ORAS automatically reuses registry credentials you’ve previously added to your ~/.docker/config.json file. If you need to login to Docker Hub, you can run either docker login or oras login to do so:

$ oras login -u username -p password_or_personal_access_token

$ docker login -u username -p password_or_personal_access_token

Next create a simple file to upload to the registry. Remember there’s no restrictions on the kind of asset you push. This example is a contrived JSON file that describes the project’s status, but you can upload anything that’ll be useful to your users or developers.

$ echo '{"app": "oras-demo", "version": "1.1.0"}' > artifact.json

Now you’re ready to push your file with the ORAS CLI.

Push Your Artifact

Run the following command to push your artifact, after replacing <username> with your actual Docker Hub username:

$ oras push docker.io/<username>/oras-demo:1.1.0 \
    artifact.json:application/json \
    --artifact-type application/vnd.unknown.config.v1+json
Uploading 7ac68d8d2a12 artifact.json
Uploaded  7ac68d8d2a12 artifact.json
Pushed docker.io/ilmiont/oras-demo:1.1.0
Digest: sha256:41abfed0ab43a24933c5eafe3c363418264a59eee527821a39fe7c0abf25570b

There are a few noteworthy details in this command:

  • The first argument defines the registry to push to and the tag to assign to the artifact. This is similar to pushing a container image tag.
  • Unlike the docker CLI, ORAS requires you to specify the registry URL (docker.io for Docker Hub). ORAS is a generic tool that can’t make assumptions about what or where you’re pushing.
  • The second argument specifies the path to the file you’re uploading in filename:content-type format. As the example file is JSON, the application/json content type is selected.
  • The third argument specifies the ORAS artifact type (media type) to assign to your artifact. You should use a standard media type if you’re uploading a registered kind of artifact, like a Helm chart, but the “unknown” default is appropriate for this demo.

The upload progress is shown in your terminal, similarly to a regular docker push. Try running the oras repo tags command to confirm the push completed:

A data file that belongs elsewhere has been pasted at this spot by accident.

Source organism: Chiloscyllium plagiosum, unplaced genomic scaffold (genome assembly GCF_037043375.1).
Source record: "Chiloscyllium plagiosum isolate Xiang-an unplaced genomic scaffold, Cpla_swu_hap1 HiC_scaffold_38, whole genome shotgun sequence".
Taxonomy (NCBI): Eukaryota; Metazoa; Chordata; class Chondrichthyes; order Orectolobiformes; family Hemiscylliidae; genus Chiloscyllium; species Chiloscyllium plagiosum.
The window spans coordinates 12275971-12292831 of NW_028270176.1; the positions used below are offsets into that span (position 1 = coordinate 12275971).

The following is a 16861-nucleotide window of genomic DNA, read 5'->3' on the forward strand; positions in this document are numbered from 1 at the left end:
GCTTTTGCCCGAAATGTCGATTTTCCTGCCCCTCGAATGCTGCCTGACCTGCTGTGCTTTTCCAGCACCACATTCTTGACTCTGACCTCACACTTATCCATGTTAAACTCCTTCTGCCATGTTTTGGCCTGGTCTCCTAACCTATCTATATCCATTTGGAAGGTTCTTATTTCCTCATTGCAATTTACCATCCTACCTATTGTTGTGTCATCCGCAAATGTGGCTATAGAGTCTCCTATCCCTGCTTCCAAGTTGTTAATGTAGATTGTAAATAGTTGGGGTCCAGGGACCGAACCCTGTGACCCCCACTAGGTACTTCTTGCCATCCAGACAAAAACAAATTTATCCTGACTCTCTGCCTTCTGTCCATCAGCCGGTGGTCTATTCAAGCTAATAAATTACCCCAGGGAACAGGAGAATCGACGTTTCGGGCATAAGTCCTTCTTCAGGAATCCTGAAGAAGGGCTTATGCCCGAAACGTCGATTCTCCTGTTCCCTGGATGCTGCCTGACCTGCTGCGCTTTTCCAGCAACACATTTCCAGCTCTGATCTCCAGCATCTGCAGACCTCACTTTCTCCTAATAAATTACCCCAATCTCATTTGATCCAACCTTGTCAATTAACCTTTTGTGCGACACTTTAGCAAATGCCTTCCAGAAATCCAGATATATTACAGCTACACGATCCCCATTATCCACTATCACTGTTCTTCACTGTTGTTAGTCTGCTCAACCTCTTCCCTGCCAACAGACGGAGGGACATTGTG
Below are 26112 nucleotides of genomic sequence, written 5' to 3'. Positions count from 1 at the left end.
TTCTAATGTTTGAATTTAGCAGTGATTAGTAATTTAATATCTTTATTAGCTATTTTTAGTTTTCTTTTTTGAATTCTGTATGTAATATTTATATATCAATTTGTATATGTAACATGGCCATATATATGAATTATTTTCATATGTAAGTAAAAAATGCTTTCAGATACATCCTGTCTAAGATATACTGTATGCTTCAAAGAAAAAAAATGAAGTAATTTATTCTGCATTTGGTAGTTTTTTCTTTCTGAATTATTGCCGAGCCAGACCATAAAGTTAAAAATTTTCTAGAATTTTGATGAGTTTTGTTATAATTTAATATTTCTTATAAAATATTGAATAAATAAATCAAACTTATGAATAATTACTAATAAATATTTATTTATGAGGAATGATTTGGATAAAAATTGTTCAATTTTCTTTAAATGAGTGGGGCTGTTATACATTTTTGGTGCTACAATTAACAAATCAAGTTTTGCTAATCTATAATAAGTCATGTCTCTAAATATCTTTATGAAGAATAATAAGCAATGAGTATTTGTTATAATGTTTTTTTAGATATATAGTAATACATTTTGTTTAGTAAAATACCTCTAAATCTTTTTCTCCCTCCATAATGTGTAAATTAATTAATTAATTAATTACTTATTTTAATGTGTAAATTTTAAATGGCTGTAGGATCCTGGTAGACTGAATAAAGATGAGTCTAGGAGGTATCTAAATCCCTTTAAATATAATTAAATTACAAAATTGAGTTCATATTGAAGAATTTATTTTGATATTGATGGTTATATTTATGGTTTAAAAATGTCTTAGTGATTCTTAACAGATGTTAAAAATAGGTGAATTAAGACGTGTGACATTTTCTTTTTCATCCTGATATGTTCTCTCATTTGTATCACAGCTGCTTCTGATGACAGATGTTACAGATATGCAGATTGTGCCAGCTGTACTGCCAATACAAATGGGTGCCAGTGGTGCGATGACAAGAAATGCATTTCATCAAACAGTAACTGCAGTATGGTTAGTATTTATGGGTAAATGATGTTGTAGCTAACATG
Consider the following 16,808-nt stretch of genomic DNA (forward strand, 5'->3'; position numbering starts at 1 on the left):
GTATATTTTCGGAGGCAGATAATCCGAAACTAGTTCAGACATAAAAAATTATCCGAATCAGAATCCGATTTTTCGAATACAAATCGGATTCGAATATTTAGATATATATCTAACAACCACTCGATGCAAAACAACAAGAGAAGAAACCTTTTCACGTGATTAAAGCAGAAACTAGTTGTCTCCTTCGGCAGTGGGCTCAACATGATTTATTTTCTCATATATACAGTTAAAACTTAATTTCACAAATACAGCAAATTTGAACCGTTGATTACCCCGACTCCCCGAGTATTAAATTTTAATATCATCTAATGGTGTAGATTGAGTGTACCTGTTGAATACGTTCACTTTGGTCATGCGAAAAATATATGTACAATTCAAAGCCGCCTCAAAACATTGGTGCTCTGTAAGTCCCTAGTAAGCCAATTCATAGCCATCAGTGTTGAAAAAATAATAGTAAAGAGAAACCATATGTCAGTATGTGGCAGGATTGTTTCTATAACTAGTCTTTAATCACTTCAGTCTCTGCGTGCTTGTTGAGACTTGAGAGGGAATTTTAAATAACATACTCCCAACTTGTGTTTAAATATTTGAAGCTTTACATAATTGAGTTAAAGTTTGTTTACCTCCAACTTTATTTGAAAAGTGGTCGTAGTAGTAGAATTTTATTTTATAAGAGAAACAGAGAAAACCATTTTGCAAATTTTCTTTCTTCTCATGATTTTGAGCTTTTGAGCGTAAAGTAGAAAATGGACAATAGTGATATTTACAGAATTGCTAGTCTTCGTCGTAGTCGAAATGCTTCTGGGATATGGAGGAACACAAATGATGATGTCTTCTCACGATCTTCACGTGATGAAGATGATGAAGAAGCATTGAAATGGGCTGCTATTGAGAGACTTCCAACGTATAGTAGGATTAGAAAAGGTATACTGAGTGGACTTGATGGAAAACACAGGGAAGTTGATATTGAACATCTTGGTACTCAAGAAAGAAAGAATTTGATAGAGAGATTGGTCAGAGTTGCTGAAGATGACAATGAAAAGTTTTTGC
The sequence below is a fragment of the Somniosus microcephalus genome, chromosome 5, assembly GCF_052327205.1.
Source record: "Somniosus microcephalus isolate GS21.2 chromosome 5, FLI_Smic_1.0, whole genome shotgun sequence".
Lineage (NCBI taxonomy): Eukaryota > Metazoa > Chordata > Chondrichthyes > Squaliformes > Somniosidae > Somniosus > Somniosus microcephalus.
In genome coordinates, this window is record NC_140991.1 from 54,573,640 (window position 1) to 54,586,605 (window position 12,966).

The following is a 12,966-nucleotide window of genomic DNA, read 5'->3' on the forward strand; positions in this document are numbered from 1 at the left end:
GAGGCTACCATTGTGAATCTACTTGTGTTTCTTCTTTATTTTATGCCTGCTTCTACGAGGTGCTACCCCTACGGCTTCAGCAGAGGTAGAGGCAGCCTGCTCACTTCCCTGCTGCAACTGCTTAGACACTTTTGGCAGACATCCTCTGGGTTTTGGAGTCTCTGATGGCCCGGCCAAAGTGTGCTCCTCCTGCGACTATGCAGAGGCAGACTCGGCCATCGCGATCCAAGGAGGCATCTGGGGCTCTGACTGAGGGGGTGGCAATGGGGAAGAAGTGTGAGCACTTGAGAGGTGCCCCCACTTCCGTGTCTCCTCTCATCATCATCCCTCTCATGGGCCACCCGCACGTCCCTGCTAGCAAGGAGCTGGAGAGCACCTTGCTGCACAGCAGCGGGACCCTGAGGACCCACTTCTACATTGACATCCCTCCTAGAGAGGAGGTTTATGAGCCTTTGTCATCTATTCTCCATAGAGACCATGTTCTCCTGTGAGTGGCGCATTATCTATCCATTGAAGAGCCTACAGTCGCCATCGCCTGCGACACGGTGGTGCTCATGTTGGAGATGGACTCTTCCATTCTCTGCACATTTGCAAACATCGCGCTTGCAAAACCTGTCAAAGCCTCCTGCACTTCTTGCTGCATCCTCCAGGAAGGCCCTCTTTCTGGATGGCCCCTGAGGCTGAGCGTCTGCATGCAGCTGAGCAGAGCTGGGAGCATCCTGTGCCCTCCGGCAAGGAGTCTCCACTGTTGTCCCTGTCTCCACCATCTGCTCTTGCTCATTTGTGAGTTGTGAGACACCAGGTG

$ oras repo tags docker.io/<username>/oras-demo

Managing Artifacts In Docker Hub’s UI

Your artifact will also appear on the Docker Hub website. In the Repositories list, you’ll see Contains: Other to denote that the repository holds a generic artifact. Container image repositories are labelled as Contains: Image.

image showing a generic artifact in Docker Hub

Select the repository to view its details, add a description, and see all the available tags. It’s similar to working with container images.

image showing a generic artifact in Docker Hub

Pulling Your Artifact

With your artifact available in the registry, you can now switch to another machine and repeat the steps to install the ORAS CLI and login to your Docker Hub account. Once you’ve authenticated, use the oras pull command to retrieve your artifact:

$ oras pull docker.io/<username>/oras-demo:1.1.0
Downloading 7ac68d8d2a12 artifact.json
Downloaded  7ac68d8d2a12 artifact.json
Pulled docker.io/ilmiont/oras-demo:1.1.0
Digest: sha256:41abfed0ab43a24933c5eafe3c363418264a59eee527821a39fe7c0abf25570b

The files in the artifact will be deposited into your working directory:

$ ls

$ cat artifact.json
{"app": "demo-oras", "version": "1.1.0"}

You’ve successfully used ORAS to distribute your application’s artifacts, using the existing infrastructure available from your container registry provider.


ORAS transforms container image registries into generic distribution platforms. You can push any artifact relevant to your application and users can retrieve it using one consistent mechanism. This avoids having to maintain, publish to, and switch between multiple delivery channels.

ORAS support is being added to popular ecosystem tools too. Helm lets you directly push charts to an ORAS registry using its helm push command, for example. This avoids having to manually export the chart so you can push it with oras push. It also handles setting the correct ORAS media type for you. You can expect more tools to start integrating ORAS, allowing you to push all kinds of content straight to your centralized registry.